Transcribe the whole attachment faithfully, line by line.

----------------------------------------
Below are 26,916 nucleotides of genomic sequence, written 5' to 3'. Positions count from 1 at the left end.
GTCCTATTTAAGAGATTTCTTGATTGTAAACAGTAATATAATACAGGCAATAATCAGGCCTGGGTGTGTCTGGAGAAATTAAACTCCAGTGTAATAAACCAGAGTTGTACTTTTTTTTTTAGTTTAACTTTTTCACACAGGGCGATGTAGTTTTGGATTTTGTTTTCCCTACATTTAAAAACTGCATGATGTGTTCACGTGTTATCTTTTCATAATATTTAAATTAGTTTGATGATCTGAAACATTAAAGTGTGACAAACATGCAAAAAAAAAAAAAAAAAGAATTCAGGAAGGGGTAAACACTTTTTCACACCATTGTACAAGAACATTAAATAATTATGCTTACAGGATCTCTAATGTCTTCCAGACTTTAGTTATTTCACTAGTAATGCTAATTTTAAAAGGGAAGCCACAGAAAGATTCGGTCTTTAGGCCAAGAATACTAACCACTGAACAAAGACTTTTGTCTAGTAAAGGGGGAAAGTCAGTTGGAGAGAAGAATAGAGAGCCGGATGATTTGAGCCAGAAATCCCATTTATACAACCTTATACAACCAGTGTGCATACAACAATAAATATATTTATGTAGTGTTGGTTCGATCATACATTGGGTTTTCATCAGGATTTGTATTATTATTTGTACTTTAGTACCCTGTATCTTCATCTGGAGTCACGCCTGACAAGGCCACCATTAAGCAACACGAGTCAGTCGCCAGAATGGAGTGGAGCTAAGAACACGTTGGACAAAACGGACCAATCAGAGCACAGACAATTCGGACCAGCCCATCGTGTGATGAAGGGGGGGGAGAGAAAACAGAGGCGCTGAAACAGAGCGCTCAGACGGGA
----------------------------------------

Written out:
Below are 26,916 nucleotides of genomic sequence, written 5' to 3'. Positions count from 1 at the left end.
GTCCTATTTAAGAGATTTCTTGATTGTAAACAGTAATATAATACAGGCAATAATCAGGCCTGGGTGTGTCTGGAGAAATTAAACTCCAGTGTAATAAACCAGAGTTGTACTTTTTTTTTTAGTTTAACTTTTTCACACAGGGCGATGTAGTTTTGGATTTTGTTTTCCCTACATTTAAAAACTGCATGATGTGTTCACGTGTTATCTTTTCATAATATTTAAATTAGTTTGATGATCTGAAACATTAAAGTGTGACAAACATGCAAAAAAAAAAAAAAAAAGAATTCAGGAAGGGGTAAACACTTTTTCACACCATTGTACAAGAACATTAAATAATTATGCTTACAGGATCTCTAATGTCTTCCAGACTTTAGTTATTTCACTAGTAATGCTAATTTTAAAAGGGAAGCCACAGAAAGATTCGGTCTTTAGGCCAAGAATACTAACCACTGAACAAAGACTTTTGTCTAGTAAAGGGGGAAAGTCAGTTGGAGAGAAGAATAGAGAGCCGGATGATTTGAGCCAGAAATCCCATTTATACAACCTTATACAACCAGTGTGCATACAACAATAAATATATTTATGTAGTGTTGGTTCGATCATACATTGGGTTTTCATCAGGATTTGTATTATTATTTGTACTTTAGTACCCTGTATCTTCATCTGGAGTCACGCCTGACAAGGCCACCATTAAGCAACACGAGTCAGTCGCCAGAATGGAGTGGAGCTAAGAACACGTTGGACAAAACGGACCAATCAGAGCACAGACAATTCGGACCAGCCCATCGTGTGATGAAGGGGGGGGAGAGAAAACAGAGGCGCTGAAACAGAGCGCTCAGACGGGA